Thompson Child & Family Focus needs volunteers, donations for campus near Matthews
by Kara Lopp
Dr. Keshav Bhat has been treating children at Thompson’s campus near Matthews for more than a year – for free.
The optometrist, a member of the Matthews-Mint Hill Optimist Club, said it’s his chance to give back to the nonprofit that cares for area children during some of their most difficult times. But nonprofit staff say Bhat gives more than free eye exams and glasses. He spreads the word about the agency and its mission: caring for children and families in need.
Founded in 1886 as an orphanage, Thompson Child & Family Focus is a three-campus nonprofit providing education, treatment and care for children up to 18 years old with a wide range of needs. Some children have suffered abuse and neglect while others are part of families who lack the means or tools to provide quality care and education. The campus near Matthews, off Margaret Wallace Road at 6800 Saint Peter’s Lane, offers a child development center and a psychiatric residential treatment center for children with serious mental illnesses stemming from early childhood traumas, most often involving violent abuse and/or long-term neglect. The center also treats children who are victims of sexual abuse. With eight cottages, the campus serves up to 60 children, ages 5 to 15.
Bhat first discovered Thompson after his wife worked at the campus near Matthews for a service day with her company planting bushes and raking leaves. She came home abuzz about the agency and he sprang into action. Then, Bhat had just opened his own practice, Austin Village Eyecare in Indian Trail.
“I thought ‘Here’s my chance to give back to the community,’” he said.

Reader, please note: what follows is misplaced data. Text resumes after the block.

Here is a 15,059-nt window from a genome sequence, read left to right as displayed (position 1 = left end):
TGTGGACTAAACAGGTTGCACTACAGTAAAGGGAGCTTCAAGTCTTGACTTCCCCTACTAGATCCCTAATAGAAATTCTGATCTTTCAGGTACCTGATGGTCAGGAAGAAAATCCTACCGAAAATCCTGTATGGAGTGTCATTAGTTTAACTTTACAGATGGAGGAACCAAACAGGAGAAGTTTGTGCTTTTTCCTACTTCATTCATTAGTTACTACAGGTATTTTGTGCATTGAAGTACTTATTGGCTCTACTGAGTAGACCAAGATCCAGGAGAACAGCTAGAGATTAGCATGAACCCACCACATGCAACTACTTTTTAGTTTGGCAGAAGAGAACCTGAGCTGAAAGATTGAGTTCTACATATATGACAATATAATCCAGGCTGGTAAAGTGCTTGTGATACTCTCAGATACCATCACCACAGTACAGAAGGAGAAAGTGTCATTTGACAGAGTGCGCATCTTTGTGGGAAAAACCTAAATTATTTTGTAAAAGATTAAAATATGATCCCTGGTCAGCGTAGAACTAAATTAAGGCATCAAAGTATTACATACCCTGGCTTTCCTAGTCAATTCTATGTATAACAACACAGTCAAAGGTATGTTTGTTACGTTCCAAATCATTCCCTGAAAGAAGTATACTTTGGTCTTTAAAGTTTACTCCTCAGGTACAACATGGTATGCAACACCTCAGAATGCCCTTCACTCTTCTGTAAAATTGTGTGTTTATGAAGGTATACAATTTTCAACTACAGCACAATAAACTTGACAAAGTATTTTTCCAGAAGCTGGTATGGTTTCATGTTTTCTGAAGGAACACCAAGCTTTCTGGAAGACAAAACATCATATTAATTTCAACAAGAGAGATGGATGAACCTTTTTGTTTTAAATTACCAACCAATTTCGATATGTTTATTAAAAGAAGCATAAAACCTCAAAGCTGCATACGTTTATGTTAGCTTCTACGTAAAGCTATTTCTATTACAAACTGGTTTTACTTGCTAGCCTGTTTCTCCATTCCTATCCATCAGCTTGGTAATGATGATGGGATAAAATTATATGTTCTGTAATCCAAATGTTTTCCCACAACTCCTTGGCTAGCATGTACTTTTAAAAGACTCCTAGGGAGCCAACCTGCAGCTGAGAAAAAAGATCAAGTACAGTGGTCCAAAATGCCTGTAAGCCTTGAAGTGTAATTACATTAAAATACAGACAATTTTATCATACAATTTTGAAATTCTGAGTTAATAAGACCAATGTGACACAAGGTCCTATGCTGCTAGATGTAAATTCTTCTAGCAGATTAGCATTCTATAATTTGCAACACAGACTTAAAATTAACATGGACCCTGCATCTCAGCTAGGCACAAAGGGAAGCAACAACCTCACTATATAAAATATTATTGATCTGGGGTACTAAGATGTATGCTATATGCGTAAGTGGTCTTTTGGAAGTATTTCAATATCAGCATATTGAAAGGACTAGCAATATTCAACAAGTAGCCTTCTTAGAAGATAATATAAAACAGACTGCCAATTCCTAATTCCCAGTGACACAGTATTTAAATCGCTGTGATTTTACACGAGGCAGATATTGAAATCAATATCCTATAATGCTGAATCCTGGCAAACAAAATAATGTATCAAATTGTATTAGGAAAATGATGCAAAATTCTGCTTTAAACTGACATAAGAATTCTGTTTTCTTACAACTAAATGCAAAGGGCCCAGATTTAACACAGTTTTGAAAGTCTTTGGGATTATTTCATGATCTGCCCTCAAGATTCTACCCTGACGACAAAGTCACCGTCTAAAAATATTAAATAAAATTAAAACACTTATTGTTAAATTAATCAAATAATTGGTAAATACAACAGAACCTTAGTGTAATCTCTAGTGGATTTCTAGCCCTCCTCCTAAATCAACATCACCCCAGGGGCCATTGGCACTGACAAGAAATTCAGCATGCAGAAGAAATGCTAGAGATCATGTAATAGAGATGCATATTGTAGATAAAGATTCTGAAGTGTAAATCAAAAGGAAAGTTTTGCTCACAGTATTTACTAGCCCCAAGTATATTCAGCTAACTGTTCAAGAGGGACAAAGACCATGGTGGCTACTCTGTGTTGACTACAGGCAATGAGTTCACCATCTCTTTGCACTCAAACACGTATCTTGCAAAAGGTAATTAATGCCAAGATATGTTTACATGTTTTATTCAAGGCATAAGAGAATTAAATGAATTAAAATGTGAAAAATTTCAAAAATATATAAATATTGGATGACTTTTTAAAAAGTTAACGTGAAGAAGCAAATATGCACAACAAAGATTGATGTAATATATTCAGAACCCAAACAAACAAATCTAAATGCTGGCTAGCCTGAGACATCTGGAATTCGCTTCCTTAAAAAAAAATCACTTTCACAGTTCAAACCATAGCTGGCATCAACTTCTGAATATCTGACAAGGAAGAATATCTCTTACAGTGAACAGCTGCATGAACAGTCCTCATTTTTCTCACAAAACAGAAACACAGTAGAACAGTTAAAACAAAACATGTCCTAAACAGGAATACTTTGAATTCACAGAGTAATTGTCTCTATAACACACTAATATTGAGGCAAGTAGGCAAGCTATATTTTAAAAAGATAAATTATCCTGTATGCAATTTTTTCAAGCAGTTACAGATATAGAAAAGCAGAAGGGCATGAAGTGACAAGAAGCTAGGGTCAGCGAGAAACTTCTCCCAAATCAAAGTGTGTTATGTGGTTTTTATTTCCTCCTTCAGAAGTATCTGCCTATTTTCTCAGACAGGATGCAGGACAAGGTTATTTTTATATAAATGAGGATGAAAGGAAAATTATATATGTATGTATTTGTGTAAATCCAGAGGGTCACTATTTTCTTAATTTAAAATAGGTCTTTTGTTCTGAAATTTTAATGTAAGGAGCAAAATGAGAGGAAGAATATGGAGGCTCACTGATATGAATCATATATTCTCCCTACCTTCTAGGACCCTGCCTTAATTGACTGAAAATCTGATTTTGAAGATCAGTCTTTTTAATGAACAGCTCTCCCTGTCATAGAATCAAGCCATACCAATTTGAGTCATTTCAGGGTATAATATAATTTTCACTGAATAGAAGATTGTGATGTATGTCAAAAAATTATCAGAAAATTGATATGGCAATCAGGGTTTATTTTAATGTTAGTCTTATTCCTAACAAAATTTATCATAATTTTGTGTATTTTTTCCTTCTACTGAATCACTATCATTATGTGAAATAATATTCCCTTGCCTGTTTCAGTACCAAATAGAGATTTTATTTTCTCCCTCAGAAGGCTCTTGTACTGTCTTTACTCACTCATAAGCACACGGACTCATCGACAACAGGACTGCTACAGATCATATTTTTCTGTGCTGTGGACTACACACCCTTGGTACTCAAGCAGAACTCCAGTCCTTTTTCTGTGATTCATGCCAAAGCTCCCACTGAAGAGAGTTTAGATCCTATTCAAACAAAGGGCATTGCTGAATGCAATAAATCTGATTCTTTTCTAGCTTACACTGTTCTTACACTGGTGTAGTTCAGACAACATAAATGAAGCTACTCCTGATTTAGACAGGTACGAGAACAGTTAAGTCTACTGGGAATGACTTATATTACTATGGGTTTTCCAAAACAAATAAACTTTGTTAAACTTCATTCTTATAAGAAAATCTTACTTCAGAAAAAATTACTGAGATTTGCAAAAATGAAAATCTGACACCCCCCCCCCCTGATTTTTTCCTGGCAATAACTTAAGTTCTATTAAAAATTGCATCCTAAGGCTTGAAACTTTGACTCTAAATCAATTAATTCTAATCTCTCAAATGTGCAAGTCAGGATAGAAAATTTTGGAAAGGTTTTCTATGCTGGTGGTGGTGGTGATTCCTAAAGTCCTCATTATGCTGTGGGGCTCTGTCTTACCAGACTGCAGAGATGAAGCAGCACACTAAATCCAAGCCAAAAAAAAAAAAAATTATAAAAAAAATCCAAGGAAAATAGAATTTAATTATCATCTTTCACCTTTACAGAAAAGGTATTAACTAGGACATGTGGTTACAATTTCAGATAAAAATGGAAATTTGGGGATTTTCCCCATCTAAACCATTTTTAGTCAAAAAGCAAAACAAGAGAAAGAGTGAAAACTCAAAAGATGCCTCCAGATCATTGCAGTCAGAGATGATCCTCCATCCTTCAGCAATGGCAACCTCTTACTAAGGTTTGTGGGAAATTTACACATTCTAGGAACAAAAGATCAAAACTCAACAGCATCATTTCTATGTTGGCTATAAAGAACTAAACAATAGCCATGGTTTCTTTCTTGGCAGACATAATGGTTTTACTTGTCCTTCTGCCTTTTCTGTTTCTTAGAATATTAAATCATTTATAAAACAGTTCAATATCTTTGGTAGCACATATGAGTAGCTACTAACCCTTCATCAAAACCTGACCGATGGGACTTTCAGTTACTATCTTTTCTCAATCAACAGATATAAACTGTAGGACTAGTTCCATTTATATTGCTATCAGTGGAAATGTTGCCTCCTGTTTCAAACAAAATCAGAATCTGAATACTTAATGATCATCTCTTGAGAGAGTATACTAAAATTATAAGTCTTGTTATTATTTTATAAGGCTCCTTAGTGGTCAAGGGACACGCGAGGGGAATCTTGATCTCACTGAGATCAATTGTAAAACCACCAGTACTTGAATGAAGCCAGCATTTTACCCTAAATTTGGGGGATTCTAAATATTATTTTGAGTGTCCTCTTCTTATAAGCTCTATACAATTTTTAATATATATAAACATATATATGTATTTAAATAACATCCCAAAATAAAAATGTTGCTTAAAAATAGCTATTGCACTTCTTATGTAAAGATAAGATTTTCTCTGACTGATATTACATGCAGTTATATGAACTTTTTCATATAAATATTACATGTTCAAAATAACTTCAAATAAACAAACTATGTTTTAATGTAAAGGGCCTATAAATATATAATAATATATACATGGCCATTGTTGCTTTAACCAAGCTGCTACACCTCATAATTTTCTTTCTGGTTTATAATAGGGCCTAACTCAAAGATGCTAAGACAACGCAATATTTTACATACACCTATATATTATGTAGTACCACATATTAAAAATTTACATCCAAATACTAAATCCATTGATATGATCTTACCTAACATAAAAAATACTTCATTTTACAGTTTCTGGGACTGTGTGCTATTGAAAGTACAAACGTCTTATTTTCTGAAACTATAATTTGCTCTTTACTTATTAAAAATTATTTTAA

Now, when Thompson nurses suspect an eyesight problem, they call Dr. Bhat. He gives free eye exams and, if necessary, provides free glasses with help from lens provider Essilor who offers their product for free to charities.
And when the glasses go on, the change is immediate.
“When I put glasses on them for the first time I can see their personalities change,” Bhat said. “They’re more confident, happy. I can’t tell you what kind of personal satisfaction that gives me. I don’t want to boast about this, but it really is an honor for us.”
Thompson is truly grateful for Bhat, said Toinette Wilkinson, director of community relations.
“Anytime that we’re able to get professional services donated, that is money that we can put toward something else,” she said. “You know that saying ‘It takes a village to raise a child?’ It actually takes a very large village.”
But Thompson staff are even more grateful to Bhat for how he helps the nonprofit outside of his office, Wilkinson said. The doctor has become a vocal advocate for the center and talks about it as often as he can, with as many people as he can – including colleagues in the medical field. Despite its 125-year history in the Charlotte area, there are still many people who don’t know about Thompson, Wilkinson said. The campus near Matthews was built in the late 1960s.
“Unless you’re coming here to Thompson, people don’t know we’re here. The children who live out here are kind of the invisible children,” she said. “He is our visibility.”
Want to help?
Thompson Child & Family Focus needs volunteers and donations to continue its work with children in need. Medical professionals interested in donating their services, should e-mail Toinette Wilkinson at firstname.lastname@example.org.
For other ways to donate, including a list of needed items, visit www.thompsoncff.org/how_to_help.html. The campus near Matthews also currently needs new or gently-used luggage for children transitioning to new homes. If you can help, call Rachel at 704-644-4403.